Granted, the SVB situation is putting other banks under pressure and could spur caution around startup fundraising. But the implications are playing out more broadly in the global banking system, rather than a sector-specific venture capital risk, helping to dilute some of the near-term threat to space firms. 

And don’t forget, multiple space companies, large and small, are backed by a lone wealthy individual with huge equity ownership. In the case of cascading bank failures like those we’ve seen in recent days, that could offer some security. 

What’s up

  • Amazon shows off trio of antennas for its Project Kuiper satellite internet: As the tech giant prepares to take on SpaceX’s Starlink, it revealed the designs of its antennas, including an “ultra-compact” model that weighs about 1 pound. Amazon SVP Dave Limp also gave a variety of updates on the company’s progress, as it prepares to launch a pair of prototype satellites in May. – CNBC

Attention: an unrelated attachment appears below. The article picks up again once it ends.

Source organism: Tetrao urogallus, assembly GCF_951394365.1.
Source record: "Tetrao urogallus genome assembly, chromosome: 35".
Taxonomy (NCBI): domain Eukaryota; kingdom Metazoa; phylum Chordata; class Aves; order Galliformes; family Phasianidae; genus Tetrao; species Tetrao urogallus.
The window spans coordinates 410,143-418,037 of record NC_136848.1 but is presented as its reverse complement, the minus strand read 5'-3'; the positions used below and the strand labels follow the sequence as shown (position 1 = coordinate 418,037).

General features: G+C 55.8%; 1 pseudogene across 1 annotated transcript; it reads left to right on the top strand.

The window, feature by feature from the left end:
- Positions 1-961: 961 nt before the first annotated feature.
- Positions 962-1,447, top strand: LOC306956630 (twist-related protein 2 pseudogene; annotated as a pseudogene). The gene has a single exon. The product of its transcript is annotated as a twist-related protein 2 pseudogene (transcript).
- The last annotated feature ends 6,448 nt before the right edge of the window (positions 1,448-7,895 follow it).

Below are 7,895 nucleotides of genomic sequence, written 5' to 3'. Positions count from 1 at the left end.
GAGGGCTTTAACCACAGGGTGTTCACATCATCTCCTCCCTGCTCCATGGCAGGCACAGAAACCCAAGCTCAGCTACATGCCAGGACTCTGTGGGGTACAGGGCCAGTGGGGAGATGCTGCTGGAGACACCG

• SpaceX plans to test satellite-to-cell service with T-Mobile this year, as the company begins launching its second generation Starlink satellites. The company is currently manufacturing the satellites at a rate of six per day. – CNBC
  • FTC continues to probe L3Harris‘ planned acquisition of Aerojet Rocketdyne: In a filing, Aerojet Rocketdyne disclosed that the companies received a request from the Federal Trade Commission “for additional information and documentary material,” extending a waiting period for the deal to close by 30 days. – Aerojet Rocketdyne